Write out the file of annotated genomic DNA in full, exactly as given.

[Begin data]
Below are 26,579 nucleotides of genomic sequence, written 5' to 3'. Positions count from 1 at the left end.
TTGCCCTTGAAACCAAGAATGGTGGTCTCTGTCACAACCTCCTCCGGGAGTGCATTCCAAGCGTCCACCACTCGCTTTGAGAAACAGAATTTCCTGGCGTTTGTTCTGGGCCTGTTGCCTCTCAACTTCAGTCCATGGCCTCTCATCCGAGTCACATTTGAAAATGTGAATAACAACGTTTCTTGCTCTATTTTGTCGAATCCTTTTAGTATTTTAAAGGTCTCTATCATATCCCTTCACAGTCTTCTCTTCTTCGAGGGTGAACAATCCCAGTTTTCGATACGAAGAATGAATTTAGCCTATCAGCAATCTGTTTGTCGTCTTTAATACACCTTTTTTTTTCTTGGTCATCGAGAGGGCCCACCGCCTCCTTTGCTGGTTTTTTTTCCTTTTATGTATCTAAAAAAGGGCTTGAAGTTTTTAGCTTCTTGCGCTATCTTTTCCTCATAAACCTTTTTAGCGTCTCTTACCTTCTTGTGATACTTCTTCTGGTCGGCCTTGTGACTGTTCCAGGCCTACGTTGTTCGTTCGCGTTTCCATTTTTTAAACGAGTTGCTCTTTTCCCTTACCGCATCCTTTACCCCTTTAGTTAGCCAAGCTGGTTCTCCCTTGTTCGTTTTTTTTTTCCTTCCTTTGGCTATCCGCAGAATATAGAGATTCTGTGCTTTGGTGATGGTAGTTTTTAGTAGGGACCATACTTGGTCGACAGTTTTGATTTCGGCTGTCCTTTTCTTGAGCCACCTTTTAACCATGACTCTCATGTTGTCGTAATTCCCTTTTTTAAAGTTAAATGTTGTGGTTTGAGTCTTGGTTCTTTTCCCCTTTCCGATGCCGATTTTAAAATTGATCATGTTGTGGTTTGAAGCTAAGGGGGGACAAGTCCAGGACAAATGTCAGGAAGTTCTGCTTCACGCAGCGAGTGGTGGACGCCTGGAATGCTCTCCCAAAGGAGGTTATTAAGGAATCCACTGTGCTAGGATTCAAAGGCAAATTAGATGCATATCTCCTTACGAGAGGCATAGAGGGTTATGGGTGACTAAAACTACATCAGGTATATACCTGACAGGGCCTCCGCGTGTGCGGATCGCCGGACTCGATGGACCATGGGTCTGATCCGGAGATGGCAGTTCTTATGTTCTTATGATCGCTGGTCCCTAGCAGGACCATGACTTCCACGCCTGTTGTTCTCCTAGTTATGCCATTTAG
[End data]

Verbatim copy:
Below are 26,579 nucleotides of genomic sequence, written 5' to 3'. Positions count from 1 at the left end.
TTGCCCTTGAAACCAAGAATGGTGGTCTCTGTCACAACCTCCTCCGGGAGTGCATTCCAAGCGTCCACCACTCGCTTTGAGAAACAGAATTTCCTGGCGTTTGTTCTGGGCCTGTTGCCTCTCAACTTCAGTCCATGGCCTCTCATCCGAGTCACATTTGAAAATGTGAATAACAACGTTTCTTGCTCTATTTTGTCGAATCCTTTTAGTATTTTAAAGGTCTCTATCATATCCCTTCACAGTCTTCTCTTCTTCGAGGGTGAACAATCCCAGTTTTCGATACGAAGAATGAATTTAGCCTATCAGCAATCTGTTTGTCGTCTTTAATACACCTTTTTTTTTCTTGGTCATCGAGAGGGCCCACCGCCTCCTTTGCTGGTTTTTTTTCCTTTTATGTATCTAAAAAAGGGCTTGAAGTTTTTAGCTTCTTGCGCTATCTTTTCCTCATAAACCTTTTTAGCGTCTCTTACCTTCTTGTGATACTTCTTCTGGTCGGCCTTGTGACTGTTCCAGGCCTACGTTGTTCGTTCGCGTTTCCATTTTTTAAACGAGTTGCTCTTTTCCCTTACCGCATCCTTTACCCCTTTAGTTAGCCAAGCTGGTTCTCCCTTGTTCGTTTTTTTTTTCCTTCCTTTGGCTATCCGCAGAATATAGAGATTCTGTGCTTTGGTGATGGTAGTTTTTAGTAGGGACCATACTTGGTCGACAGTTTTGATTTCGGCTGTCCTTTTCTTGAGCCACCTTTTAACCATGACTCTCATGTTGTCGTAATTCCCTTTTTTAAAGTTAAATGTTGTGGTTTGAGTCTTGGTTCTTTTCCCCTTTCCGATGCCGATTTTAAAATTGATCATGTTGTGGTTTGAAGCTAAGGGGGGACAAGTCCAGGACAAATGTCAGGAAGTTCTGCTTCACGCAGCGAGTGGTGGACGCCTGGAATGCTCTCCCAAAGGAGGTTATTAAGGAATCCACTGTGCTAGGATTCAAAGGCAAATTAGATGCATATCTCCTTACGAGAGGCATAGAGGGTTATGGGTGACTAAAACTACATCAGGTATATACCTGACAGGGCCTCCGCGTGTGCGGATCGCCGGACTCGATGGACCATGGGTCTGATCCGGAGATGGCAGTTCTTATGTTCTTATGATCGCTGGTCCCTAGCAGGACCATGACTTCCACGCCTGTTGTTCTCCTAGTTATGCCATTTAG